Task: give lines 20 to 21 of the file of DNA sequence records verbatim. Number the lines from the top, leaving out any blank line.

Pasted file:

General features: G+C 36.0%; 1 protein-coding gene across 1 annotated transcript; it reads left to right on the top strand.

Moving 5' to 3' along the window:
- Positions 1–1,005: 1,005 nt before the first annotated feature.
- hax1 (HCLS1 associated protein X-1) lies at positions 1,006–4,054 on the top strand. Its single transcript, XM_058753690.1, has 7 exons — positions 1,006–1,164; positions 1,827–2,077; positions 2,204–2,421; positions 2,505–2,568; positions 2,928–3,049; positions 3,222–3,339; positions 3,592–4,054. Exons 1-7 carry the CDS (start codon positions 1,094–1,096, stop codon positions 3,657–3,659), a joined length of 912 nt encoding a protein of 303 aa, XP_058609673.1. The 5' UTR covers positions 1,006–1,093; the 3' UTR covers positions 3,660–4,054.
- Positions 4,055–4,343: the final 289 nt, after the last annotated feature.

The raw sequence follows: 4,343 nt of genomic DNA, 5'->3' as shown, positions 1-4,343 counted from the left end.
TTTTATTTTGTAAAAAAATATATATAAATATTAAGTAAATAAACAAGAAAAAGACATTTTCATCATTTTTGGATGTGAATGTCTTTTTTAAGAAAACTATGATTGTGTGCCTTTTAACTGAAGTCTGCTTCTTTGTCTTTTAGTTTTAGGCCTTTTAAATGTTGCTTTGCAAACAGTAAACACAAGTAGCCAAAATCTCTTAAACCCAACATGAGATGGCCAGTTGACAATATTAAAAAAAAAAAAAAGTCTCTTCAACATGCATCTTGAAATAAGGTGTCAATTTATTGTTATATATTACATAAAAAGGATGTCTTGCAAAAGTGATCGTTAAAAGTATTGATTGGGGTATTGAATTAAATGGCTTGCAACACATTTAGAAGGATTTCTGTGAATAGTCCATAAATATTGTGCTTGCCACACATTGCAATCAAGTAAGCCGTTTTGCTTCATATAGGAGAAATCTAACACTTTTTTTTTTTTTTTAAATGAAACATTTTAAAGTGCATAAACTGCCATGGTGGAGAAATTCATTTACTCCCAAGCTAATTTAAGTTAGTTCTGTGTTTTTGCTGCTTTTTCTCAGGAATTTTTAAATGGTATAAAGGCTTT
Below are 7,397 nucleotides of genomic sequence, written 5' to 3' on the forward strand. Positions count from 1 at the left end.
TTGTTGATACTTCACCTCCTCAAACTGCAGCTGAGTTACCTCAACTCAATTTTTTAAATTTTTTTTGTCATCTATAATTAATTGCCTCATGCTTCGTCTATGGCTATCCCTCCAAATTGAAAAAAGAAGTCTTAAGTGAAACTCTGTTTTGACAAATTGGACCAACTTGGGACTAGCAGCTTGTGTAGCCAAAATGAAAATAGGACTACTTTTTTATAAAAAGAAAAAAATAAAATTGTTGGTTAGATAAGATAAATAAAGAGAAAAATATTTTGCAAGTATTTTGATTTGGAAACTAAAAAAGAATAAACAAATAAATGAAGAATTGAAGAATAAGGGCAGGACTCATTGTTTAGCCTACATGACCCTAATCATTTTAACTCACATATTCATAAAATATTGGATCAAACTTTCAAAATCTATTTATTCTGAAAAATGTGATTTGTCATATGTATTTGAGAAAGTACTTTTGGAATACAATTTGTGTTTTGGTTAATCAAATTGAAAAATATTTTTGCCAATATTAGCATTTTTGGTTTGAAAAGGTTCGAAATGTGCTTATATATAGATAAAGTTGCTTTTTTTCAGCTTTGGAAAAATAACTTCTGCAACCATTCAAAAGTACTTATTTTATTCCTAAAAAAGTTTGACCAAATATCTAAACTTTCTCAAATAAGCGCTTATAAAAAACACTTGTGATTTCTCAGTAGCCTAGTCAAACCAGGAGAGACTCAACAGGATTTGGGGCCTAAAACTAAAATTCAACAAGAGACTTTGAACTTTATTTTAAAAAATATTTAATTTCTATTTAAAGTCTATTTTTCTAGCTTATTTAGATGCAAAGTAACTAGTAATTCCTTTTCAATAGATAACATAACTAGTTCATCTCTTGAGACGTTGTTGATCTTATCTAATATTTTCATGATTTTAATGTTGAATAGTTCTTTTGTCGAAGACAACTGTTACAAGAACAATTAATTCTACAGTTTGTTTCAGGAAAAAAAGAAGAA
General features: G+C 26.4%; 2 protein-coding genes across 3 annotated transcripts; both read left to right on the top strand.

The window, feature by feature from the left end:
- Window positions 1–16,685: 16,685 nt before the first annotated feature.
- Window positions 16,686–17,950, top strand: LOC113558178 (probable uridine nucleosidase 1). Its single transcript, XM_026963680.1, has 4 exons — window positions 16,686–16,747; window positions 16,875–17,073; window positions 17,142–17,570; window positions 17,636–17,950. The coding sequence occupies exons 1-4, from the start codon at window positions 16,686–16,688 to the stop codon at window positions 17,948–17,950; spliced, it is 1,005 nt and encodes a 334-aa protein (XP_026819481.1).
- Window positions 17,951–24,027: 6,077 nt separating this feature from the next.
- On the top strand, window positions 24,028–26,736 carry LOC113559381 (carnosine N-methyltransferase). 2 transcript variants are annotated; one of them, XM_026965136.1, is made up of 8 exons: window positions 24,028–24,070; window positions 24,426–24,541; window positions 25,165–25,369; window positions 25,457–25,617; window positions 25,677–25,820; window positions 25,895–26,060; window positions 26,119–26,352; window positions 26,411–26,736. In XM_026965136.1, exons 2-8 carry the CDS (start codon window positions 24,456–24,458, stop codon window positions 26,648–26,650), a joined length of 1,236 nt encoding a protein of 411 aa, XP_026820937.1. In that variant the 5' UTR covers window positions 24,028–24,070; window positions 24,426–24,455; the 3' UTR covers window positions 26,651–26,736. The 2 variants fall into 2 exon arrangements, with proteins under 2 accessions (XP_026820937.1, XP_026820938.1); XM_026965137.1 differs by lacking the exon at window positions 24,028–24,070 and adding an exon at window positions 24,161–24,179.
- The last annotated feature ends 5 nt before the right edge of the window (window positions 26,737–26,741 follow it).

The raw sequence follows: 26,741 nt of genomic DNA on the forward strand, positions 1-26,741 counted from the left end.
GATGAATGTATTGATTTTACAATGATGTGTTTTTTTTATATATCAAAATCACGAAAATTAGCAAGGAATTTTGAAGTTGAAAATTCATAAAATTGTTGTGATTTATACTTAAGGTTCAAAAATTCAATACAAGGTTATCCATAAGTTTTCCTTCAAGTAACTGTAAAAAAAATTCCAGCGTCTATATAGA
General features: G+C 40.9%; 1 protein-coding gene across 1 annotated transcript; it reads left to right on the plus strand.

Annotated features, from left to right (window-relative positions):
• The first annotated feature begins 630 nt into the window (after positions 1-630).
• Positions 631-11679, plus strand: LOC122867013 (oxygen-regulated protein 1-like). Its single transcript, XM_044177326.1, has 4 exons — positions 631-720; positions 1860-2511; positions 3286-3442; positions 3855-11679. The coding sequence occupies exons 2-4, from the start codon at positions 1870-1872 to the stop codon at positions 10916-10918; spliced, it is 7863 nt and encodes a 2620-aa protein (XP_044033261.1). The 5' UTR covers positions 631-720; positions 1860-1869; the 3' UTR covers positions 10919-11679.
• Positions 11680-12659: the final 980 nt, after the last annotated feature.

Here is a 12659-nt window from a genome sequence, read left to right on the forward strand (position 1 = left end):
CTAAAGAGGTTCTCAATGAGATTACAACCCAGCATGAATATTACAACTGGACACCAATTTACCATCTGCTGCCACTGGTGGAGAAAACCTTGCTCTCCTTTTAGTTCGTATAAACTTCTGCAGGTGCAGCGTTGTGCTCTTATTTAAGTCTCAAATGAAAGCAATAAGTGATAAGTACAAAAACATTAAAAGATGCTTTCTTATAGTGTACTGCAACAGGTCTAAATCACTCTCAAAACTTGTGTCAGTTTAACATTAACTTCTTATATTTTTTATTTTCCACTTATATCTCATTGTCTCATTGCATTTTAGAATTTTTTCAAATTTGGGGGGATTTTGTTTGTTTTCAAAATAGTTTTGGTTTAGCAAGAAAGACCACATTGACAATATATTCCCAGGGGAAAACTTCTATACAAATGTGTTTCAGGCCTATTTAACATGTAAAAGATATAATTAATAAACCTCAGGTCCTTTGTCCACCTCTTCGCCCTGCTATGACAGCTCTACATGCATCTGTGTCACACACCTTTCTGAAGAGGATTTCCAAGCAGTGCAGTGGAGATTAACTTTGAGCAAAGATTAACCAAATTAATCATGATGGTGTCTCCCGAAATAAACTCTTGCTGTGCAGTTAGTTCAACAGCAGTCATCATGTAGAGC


Annotated features, from left to right (window-relative positions):
• The first annotated feature begins 630 nt into the window (after positions 1-630).